Unusual circumstances require measures of the same order. The Delaware Court of Chancery regularly uses the discounted cash flow (DCF) method in statutory appraisal actions, but in a recent case that was not feasible.
‘Daunting task’: The case involved a group of related companies that operated in the flood barrier industry. The plaintiff had a 10% interest in the target company, which was lost when it merged with an affiliate. Under a shareholder agreement, she could force the company to repurchase her stake. In January 2012, she received an offer of $207.50 per share but declined and petitioned for a fair value determination from the Chancery.
There were multiple reasons, said the court (J. Glasscock), why the request “should be a daunting task for a law-trained judge.” For example, since this was a short-term merger, there was no reliable market price. Also, management produced no projections in the ordinary course of business. And revenue was unpredictable since sales depended on natural disasters and similar weather-related events. The target sold proprietary “Concertainer units”: rapidly deployable barriers that function as giant sandbags to protect against storms or floods. Three past events drove demand for the products during the relevant years, 2009, 2010, and 2011: an unusual dam project in the state of Washington; the BP oil spill; and the “500-year flood,” a disaster that affected three states. Their significance became a flashpoint between the parties; they argued over whether and how revenues resulting from them prefigured future revenues.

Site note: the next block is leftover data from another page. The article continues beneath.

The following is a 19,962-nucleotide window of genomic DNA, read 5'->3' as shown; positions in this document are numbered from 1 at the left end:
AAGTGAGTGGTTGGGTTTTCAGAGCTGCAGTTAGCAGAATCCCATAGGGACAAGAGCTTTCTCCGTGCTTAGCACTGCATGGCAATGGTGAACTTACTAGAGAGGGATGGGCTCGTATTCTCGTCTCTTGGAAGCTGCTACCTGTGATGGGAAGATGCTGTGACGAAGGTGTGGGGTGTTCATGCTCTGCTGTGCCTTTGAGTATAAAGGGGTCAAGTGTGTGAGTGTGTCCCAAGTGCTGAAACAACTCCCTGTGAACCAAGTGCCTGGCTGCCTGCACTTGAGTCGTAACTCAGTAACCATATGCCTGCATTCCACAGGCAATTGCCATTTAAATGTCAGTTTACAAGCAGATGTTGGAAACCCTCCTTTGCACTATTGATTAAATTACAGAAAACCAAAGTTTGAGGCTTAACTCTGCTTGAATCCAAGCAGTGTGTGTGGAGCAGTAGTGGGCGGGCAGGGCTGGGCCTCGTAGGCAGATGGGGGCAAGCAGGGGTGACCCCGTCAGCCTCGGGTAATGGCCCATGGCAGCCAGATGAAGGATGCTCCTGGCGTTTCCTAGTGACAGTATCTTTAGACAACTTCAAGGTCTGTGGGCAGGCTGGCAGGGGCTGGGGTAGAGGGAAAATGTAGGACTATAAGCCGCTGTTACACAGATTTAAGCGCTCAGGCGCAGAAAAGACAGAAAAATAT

Both experts agreed that, absent cash flow projections, a DCF was not an option and performed the less common direct capitalization of cash flow (DCCF) analysis. The court said it was “unfamiliar with the methodology typically employed in a DCCF analysis” but adopted it. Because both experts agreed as to the necessary inputs and calculations, it focused on resolving disputes over values for each.
When it came to the appropriate cash flows for the analysis, the petitioner’s expert weighted the target’s actual revenues in 2010 and 2011 at 40% and 60% respectively. He then multiplied the resulting figure by a projected 55% profit margin and subtracted $1.5 million in estimated overhead expenses. The respondent’s expert weighted actual and “normalized” EBITDA figures for 2009, 2010, and 2011; the “normalized” figures backed out revenues earned from the three disasters, which the respondent took pains to characterize as “nonrecurring” events. This claim had no traction with the court, but it also questioned the petitioner expert’s unsubstantiated decision to weight the highest grossing year in the company’s history at 60%. The best predictor of future cash flows was the past cash flows for the three years, weighted equally, said the Chancery. In the final analysis, its DCCF analysis yielded a fair value of $364.24 per share.
Find an extended discussion of Laidler v. Hesco Bastion Environmental, Inc., 2014 Del. Ch. LEXIS 75 (May 12, 2014), in the July edition of Business Valuation Update; the court opinion will be available soon at BVLaw.